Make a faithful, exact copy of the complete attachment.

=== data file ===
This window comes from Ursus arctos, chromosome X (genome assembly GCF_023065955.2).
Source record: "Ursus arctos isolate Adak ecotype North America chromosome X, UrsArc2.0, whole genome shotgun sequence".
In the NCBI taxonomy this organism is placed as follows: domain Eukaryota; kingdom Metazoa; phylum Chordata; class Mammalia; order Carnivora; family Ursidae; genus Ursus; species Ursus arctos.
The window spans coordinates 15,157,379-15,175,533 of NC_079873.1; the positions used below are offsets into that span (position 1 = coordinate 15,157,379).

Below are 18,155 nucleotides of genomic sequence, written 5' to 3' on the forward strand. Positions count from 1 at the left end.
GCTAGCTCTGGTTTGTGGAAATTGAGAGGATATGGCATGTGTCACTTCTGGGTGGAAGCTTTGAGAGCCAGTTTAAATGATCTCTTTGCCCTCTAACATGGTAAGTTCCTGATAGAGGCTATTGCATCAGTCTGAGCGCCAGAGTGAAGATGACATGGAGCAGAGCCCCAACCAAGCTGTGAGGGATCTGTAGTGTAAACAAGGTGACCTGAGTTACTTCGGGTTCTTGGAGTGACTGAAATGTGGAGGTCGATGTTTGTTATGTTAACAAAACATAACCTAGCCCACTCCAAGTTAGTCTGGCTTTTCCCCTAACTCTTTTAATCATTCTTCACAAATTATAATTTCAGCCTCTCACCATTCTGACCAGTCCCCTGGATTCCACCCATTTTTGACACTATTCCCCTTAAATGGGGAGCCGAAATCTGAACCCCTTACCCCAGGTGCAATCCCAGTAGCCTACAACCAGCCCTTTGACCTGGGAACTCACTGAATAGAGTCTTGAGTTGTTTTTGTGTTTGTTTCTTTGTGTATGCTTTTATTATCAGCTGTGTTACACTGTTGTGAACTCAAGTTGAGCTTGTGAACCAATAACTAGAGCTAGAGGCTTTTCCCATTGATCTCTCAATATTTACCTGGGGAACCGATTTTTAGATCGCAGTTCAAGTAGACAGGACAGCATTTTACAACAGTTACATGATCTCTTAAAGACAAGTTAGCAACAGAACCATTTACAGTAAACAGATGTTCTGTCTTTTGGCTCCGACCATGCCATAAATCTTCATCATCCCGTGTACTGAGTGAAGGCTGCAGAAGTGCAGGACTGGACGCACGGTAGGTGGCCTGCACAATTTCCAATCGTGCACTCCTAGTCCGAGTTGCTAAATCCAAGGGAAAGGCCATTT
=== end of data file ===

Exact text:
This window comes from Ursus arctos, chromosome X (genome assembly GCF_023065955.2).
Source record: "Ursus arctos isolate Adak ecotype North America chromosome X, UrsArc2.0, whole genome shotgun sequence".
In the NCBI taxonomy this organism is placed as follows: domain Eukaryota; kingdom Metazoa; phylum Chordata; class Mammalia; order Carnivora; family Ursidae; genus Ursus; species Ursus arctos.
The window spans coordinates 15,157,379-15,175,533 of NC_079873.1; the positions used below are offsets into that span (position 1 = coordinate 15,157,379).

Below are 18,155 nucleotides of genomic sequence, written 5' to 3' on the forward strand. Positions count from 1 at the left end.
GCTAGCTCTGGTTTGTGGAAATTGAGAGGATATGGCATGTGTCACTTCTGGGTGGAAGCTTTGAGAGCCAGTTTAAATGATCTCTTTGCCCTCTAACATGGTAAGTTCCTGATAGAGGCTATTGCATCAGTCTGAGCGCCAGAGTGAAGATGACATGGAGCAGAGCCCCAACCAAGCTGTGAGGGATCTGTAGTGTAAACAAGGTGACCTGAGTTACTTCGGGTTCTTGGAGTGACTGAAATGTGGAGGTCGATGTTTGTTATGTTAACAAAACATAACCTAGCCCACTCCAAGTTAGTCTGGCTTTTCCCCTAACTCTTTTAATCATTCTTCACAAATTATAATTTCAGCCTCTCACCATTCTGACCAGTCCCCTGGATTCCACCCATTTTTGACACTATTCCCCTTAAATGGGGAGCCGAAATCTGAACCCCTTACCCCAGGTGCAATCCCAGTAGCCTACAACCAGCCCTTTGACCTGGGAACTCACTGAATAGAGTCTTGAGTTGTTTTTGTGTTTGTTTCTTTGTGTATGCTTTTATTATCAGCTGTGTTACACTGTTGTGAACTCAAGTTGAGCTTGTGAACCAATAACTAGAGCTAGAGGCTTTTCCCATTGATCTCTCAATATTTACCTGGGGAACCGATTTTTAGATCGCAGTTCAAGTAGACAGGACAGCATTTTACAACAGTTACATGATCTCTTAAAGACAAGTTAGCAACAGAACCATTTACAGTAAACAGATGTTCTGTCTTTTGGCTCCGACCATGCCATAAATCTTCATCATCCCGTGTACTGAGTGAAGGCTGCAGAAGTGCAGGACTGGACGCACGGTAGGTGGCCTGCACAATTTCCAATCGTGCACTCCTAGTCCGAGTTGCTAAATCCAAGGGAAAGGCCATTT